Health dept. to launch spill website

The North Dakota Department of Health is currently testing out designs for an online reference that would list all commercial, agricultural, and energy-related spills that get reported in the state.

Already considered public documents, the incident reports will be made more readily available at the website of the department’s Environmental Health Section (www.ndhealth.gov/ehs/).

“We felt this would be the best way to present this in a timely manner,” said Dennis Fewless, director of the EHS water quality division. Asked what prompted the departmental section’s decision to launch the page, he replied, “Well, we’re listening to you, the reporters and the public.”

The move comes after concerns were raised regarding the state’s handling of a sizable pipeline leak near Tioga discovered Sept. 29. By the time a farmer found the spill in his wheat field, a quarter-sized hole in the six-inch, Tesoro Logistics-owned line had released around 20,600 barrels of crude oil that covered the uppermost 10 feet of soil over seven acres.

Despite being among the bigger spills on land in United States history, information on the incident was not disclosed by the company or state officials until Oct. 10, to the dismay of the media and watch groups. In the kerfluffle that followed it has become clear that hundreds of such reports routinely go unpublicized.

While companies operating in North Dakota are required to report hazardous spills to the proper agencies, there is no legal requirement that the state’s health deparment notify the public of such incidents. However, Fewless explained that their policy has always been to alert residents when a spill is deemed a health threat, such as contamination of an aquifer. As the soil in that particular site had an underlaying of clay and monitoring wells drilled during containment had confirmed that the spill had no groundwater impact, it was not considered to be such a threat.

The new website will change this approach. Hopeful that it should be up sometime this week, Fewless described what information would be reported. Each listed incident would include the date a spill occured, when it was reported, and the site’s location. Also specified will be which contaminant was involved, generally crude, diesel, or saltwater separated from the oil after extraction. Whether the spill was contained or not contained on the well pad will also be noted, as would an estimate of the volume lost.

“Initially we have to depend on the company,” he said of figuring volume, a reported estimate which develops into a more accurate number as remediation continues. The company names will not be on the listing itself, but a linked .pdf document of each original report will be available that would contain that information.

In North Dakota, companies are responsible for reporting any spills during operations, as well as the process of containing them and restoring any damages. Health officials perform site inspections to ensure remediation is up to standard. The department has been trying to keep up with expanded oil production in the Bakken, getting an additional eight full-time equivalent staff members during the last legislative session.

“We’re at a point where we’re catching up,” said Fewless, though as more wells and pipeline continue to be added, it is uncertain whether the new personnel will be enough. “We’ll see. We’ll have to evaluate that on an annual basis.”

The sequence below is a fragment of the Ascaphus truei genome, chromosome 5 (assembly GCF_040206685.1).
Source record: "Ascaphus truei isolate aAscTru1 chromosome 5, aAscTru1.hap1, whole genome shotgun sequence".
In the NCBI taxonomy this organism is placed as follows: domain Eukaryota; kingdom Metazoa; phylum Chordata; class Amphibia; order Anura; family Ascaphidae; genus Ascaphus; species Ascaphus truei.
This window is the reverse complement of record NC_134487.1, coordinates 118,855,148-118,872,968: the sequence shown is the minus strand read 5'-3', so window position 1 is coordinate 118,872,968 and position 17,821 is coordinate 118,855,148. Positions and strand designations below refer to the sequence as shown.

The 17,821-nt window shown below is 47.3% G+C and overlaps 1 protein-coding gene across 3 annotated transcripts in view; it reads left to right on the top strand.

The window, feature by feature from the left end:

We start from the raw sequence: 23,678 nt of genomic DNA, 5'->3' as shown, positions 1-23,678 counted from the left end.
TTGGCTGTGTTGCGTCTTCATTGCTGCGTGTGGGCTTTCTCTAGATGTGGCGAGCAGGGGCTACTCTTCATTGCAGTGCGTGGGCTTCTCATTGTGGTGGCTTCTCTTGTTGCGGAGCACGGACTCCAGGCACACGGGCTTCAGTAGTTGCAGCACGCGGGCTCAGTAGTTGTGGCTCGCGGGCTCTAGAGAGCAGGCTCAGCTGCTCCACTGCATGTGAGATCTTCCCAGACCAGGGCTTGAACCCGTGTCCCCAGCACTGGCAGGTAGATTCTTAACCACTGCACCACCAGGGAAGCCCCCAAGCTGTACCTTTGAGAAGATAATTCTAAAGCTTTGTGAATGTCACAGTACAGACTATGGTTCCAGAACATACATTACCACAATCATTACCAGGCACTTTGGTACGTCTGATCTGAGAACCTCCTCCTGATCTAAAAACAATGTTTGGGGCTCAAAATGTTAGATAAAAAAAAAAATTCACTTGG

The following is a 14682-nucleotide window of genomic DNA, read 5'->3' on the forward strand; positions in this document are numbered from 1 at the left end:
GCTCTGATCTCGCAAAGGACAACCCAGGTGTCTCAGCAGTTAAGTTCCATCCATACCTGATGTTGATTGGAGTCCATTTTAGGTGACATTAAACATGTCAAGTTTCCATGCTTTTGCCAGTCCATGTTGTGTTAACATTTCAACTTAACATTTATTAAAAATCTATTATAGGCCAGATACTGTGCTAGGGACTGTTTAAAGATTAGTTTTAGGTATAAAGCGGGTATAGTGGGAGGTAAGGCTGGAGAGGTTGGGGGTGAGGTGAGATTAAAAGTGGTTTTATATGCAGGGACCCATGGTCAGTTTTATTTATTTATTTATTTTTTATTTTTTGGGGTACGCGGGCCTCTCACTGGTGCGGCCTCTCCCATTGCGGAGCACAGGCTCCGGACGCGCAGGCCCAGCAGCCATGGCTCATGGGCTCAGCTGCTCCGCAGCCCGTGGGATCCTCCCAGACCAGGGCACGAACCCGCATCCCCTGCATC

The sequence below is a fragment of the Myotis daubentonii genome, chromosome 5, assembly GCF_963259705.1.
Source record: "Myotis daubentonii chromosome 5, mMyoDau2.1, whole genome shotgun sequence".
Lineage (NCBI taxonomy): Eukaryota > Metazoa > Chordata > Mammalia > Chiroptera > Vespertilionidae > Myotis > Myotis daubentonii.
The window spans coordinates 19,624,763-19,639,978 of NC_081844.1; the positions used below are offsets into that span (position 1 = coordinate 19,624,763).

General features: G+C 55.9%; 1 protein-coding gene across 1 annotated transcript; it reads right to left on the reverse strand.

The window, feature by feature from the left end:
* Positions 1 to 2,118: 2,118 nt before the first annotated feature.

For concerned residential groups such as the Dakota Resource Council and Northwest Landowners Association, while there are a number of petroleum-related issues they lobby for, the health department’s new site will at least be a step forward for public disclosure.

“We have been asking them to do that for quite some time,” said Don Morrison, DRC’s executive director. “We’ve been concerned for quite some time about the secrecy” surrounding the industry, he said. “If you believe in good government and you want to work with the people in the state, it’s kind of a no-brainer that you don’t keep secrets from them.”

“It’s fine,” said Myron Hanson, chairman of the NWLA. “If they get reported,” he added, expressing concern that a number of smaller saltwater and well-site spills do not get reported. Industry-dubbed “produced water” is of particular concern to Hanson, a farmer in Bottineau County, as it is harder to clean up than oil and makes the soil unusable for most agricultural purposes. “You can remediate oil. Saltwater, that’s a different deal.”

Though it is up to private enterprises to report their mishaps in a timely and accurate manner, Fewless does not think the self-reporting system is prone to abuse.

“We haven’t really experienced that,” he said of noncompliance, adding that companies have so far been responsible. “It’s just part of their business. If they do not report, then there certainly would be penalties.”

This would be a monetary penalty, the reckoning of which would consider the scale of the spill, the cause, timeliness of response and general willingness to cooperate. “Each site is different,” he explained. “It’s hard to lump it all into a given decision tree.”

Additional information about the state’s spill reporting and emergency response procedures can be found at (www.ndhealth.gov/WQ/GW/spills.htm). The URL for the reporting site will be announced when it launches.

“We’ll start with this and go from there,” Fewless said of it. “One step at a time.”